Mexico

Life, Travel

Mexican Dreaming at the Casa Azul, Coyaocan, Mexico City.


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Inspired by a visit one morning to the Frida Kahlo Museum in the colossal metropolis of Mexico City.

Palpable magic permeates the air moment you enter La Casa Azul, the house built in 1904 by Frida Kahlo’s German born father, Karl Wilhelm Kahlo. Now home to El Museo Frida Kahlo, the museum is dedicated to the life and legacy of the legendary Mexican artist.

Painted a luminous shade of cobalt blue, the Casa Azul stands proudly on a corner block between Calle de Londres and Allende in the suburb of Coyoacan, Mexico City. Built to overlook an internal courtyard and garden, this is the house where Frida Kahlo lived much of her life. The immaculately preserved rooms feel like giant still life installations. The day I visited dappled sunlight bounced around inside and out adding to the magical feeling.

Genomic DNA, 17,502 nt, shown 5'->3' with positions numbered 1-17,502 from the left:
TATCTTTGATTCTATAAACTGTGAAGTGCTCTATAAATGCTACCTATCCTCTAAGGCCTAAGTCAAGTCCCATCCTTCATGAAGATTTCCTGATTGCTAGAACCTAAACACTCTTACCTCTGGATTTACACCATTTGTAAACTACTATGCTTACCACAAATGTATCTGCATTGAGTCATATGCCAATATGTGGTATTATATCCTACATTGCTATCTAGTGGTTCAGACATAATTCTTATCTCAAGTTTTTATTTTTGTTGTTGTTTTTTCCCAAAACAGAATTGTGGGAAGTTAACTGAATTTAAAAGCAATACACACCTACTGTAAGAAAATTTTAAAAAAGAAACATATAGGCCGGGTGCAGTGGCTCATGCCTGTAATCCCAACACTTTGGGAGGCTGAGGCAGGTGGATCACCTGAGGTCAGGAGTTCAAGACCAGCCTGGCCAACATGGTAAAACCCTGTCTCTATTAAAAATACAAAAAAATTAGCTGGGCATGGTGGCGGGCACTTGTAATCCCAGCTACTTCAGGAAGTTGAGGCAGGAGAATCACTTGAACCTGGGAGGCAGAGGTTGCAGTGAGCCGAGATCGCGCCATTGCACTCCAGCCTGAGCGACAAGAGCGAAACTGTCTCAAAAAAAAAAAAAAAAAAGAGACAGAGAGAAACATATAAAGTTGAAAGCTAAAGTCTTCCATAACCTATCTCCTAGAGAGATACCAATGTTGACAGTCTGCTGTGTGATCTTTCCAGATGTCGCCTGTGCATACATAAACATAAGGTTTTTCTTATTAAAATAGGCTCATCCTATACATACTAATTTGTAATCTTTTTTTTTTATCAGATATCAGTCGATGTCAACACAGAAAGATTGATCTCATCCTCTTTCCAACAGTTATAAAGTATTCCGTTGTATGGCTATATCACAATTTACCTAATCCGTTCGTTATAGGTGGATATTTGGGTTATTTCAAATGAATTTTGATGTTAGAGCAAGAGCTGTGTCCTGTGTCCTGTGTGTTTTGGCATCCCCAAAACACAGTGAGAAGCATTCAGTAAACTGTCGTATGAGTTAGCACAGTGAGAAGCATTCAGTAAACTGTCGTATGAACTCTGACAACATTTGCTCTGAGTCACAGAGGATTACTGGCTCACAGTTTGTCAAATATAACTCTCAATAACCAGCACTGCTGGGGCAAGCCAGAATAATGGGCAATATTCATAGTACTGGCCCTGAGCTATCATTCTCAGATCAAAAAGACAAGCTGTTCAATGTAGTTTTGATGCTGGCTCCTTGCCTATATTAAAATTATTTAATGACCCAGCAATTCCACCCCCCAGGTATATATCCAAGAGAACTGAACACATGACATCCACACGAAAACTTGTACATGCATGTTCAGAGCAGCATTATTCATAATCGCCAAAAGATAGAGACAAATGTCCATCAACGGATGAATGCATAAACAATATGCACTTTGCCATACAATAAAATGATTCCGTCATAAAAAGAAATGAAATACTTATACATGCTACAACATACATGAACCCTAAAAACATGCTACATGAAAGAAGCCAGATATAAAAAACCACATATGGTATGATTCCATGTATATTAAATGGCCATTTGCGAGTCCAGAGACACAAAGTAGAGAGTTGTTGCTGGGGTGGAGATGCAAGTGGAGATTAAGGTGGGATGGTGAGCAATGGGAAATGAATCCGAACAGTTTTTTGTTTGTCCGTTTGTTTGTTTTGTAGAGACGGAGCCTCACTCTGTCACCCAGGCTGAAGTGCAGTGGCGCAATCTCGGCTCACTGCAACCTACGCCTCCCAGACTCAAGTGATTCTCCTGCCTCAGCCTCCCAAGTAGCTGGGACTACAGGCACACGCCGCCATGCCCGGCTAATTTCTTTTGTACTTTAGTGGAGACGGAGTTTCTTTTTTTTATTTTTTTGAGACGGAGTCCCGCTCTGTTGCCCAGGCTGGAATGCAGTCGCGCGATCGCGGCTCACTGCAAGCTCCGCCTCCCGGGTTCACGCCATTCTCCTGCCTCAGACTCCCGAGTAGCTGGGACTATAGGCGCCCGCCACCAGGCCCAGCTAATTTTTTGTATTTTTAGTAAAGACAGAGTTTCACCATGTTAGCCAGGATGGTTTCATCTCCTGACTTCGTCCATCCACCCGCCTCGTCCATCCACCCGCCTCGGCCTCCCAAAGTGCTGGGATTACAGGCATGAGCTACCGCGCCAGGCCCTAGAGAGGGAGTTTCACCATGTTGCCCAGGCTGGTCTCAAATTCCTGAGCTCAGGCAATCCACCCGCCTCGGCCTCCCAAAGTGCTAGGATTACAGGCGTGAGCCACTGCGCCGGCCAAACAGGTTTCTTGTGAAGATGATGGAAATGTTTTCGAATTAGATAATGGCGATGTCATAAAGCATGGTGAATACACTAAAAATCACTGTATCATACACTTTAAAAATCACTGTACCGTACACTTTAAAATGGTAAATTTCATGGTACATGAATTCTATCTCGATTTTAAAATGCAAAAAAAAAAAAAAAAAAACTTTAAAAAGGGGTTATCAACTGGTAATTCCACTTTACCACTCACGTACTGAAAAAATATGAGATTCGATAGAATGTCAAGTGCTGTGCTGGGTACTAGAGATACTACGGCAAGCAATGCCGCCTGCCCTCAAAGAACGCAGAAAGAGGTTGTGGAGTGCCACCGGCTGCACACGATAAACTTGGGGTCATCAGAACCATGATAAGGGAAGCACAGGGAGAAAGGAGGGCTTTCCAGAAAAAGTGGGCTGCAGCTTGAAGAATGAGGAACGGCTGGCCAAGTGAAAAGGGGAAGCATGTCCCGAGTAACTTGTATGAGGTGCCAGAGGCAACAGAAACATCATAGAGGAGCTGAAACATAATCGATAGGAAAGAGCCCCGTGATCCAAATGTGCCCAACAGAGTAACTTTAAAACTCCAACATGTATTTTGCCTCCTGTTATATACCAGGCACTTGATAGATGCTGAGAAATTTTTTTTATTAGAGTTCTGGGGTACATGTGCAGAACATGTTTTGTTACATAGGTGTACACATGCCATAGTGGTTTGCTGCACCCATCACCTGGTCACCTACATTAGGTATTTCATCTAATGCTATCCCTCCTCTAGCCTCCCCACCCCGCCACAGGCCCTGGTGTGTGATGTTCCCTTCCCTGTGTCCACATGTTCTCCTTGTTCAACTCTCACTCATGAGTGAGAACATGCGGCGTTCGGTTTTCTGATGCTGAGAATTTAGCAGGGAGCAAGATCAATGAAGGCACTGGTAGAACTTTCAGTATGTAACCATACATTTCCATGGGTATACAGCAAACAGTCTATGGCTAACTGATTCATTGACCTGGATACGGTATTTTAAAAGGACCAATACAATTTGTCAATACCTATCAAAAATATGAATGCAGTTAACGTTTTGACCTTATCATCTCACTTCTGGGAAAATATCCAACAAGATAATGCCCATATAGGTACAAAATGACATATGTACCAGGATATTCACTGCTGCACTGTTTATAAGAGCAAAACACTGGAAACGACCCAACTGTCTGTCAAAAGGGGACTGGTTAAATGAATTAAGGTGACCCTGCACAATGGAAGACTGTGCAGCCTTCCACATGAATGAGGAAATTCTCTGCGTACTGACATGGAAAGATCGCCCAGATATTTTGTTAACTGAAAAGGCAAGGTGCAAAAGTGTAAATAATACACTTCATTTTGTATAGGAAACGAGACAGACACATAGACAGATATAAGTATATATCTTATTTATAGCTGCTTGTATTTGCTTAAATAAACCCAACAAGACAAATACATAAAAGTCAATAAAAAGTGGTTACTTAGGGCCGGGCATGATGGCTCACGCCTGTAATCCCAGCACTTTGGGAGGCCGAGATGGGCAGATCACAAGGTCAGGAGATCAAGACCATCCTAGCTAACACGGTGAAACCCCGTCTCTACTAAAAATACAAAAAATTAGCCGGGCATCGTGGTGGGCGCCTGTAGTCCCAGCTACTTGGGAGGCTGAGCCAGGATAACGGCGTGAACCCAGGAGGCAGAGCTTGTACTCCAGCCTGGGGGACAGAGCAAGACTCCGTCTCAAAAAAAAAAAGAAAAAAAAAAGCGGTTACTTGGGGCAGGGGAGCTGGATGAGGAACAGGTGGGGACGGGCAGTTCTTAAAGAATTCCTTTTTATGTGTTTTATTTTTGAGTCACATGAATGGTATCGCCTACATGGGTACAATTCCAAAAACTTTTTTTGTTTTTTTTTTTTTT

In the kitchen, dining room and large artist’s studio, Kahlo’s objects, furniture and personal items have been left untouched allowing an intimate glimpse into the private world of the remarkable much loved daughter of Mexico. Of the two bedrooms on display, one is upstairs directly off the large studio where she painted. Incredibly the other bedroom was the room used at different times by Leon Trotsky during his two year exile in Mexico, and later by the great Mexican muralist Diego Rivera, Frida’s tempestuous husband. Throughout the house countless original Frida Kahlo paintings, and a few by Diego Rivera hang on the walls.